The legendary So-Cal punk group The Offspring are back with their 10th album and first new offering since 2008. After releasing two standalone tracks in 2020 - the over-the-top cover of Joe Exotic's (of Tiger King infamy) "Hey Kitty Kitty" and a rendition of Darlene Love's classic "Christmas (Baby Please Come Home)" - the band is ready to plant their punk rock flag in the sand once again with their blistering new album Let the Bad Times Roll.
Drummer/label head Pat Ford reunited with Charlie Musselwhite and brought along brother Robben Ford on guitar, producing this return to form. Musselwhite is up to the task in all departments – singing, playing (great tone), and especially songwriting (the title tune and "Seemed Like the Whole World Was Crying," inspired by Muddy Waters' death) – but it had been a while since Robben Ford had played low-down blues (touring with Joni Mitchell, putting in countless hours in L.A. studios), and it may have been wiser to give the guitar chair to Tim Kaihatsu, who by this time had seniority in terms of hours on the bandstand with Musselwhite, above any other Musselwhite alumnus. Pianist Clay Cotton is in fine form. This time out, the deviations (to be expected by now) include Don & Dewey's "Stretching Out," an impressive chromatic harp rendering of "Exodus," and Musselwhite's solo guitar outing, "Baby-O." Easily Musselwhite's best-engineered album yet (nice job, Greg Goodwin).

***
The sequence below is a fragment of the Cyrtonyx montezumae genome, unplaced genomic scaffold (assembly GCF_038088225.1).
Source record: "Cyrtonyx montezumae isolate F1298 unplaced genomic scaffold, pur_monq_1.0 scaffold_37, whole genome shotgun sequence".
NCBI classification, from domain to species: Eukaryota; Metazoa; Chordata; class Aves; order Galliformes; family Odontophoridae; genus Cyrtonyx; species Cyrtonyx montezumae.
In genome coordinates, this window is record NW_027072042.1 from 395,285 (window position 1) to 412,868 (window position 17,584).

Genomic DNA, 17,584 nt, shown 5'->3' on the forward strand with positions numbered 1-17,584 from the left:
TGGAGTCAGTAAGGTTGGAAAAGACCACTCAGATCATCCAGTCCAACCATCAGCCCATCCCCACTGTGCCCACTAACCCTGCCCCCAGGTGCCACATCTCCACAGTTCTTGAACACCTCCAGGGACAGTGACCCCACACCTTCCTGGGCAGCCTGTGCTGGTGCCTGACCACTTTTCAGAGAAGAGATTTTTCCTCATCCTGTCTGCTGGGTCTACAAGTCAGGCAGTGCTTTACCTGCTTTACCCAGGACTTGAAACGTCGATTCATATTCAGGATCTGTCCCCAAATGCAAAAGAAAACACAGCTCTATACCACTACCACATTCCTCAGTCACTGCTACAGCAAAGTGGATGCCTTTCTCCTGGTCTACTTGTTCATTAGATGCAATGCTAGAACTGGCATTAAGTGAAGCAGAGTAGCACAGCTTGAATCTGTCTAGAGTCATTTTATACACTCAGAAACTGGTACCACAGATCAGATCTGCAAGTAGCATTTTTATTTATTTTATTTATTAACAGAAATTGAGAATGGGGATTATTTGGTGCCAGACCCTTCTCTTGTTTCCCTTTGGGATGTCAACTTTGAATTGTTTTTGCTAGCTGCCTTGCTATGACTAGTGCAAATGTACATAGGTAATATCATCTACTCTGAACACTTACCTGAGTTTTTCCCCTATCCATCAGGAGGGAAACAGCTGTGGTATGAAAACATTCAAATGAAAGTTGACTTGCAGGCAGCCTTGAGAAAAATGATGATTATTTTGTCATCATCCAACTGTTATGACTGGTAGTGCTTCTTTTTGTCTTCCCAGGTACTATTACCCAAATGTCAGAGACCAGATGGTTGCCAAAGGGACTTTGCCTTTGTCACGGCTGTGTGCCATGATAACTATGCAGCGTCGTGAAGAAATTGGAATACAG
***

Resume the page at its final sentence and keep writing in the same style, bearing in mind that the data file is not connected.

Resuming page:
Let the Bad Times Roll is the tenth studio album by American rock band the Offspring, released on April 16, 2021. Produced by Bob Rock, it is the band's first release on Concord Records, and their first studio album in almost nine years since Days Go By (2012), marking the longest gap between two Offspring studio albums. Let the Bad Times Roll also marks the Offspring's first album without their original bassist Greg K. who was fired in 2019. Let the Bad Times Roll received mixed reviews from music critics. At Metacritic, which assigns a normalized rating out of 100 to reviews from mainstream publications, the album received an average score of 54 based on 6 reviews, indicating "mixed or average reviews". Wall of Sound scored the album 9/10, stating it was "one of the punk world’s best releases of the year so far."
Buckwheat Zydeco can be counted on for a joyous, upbeat zydeco party groove and his albums are remarkably consistent in that regard. This set draws tracks from his mid-'80s albums for Rounder Records, including sides from 1983's Turning Point, 1985's Waitin' for My Ya Ya, and 1987's Buckwheat's Zydeco Party, and makes a nice sampler and introduction to what was arguably Buckwheat Zydeco's most commercially viable and inspired period. The title track, "Let the Good Times Roll," "Hot Tamale Baby," and a nice version of Fats Domino's "Walkin' to New Orleans" are among the highlights.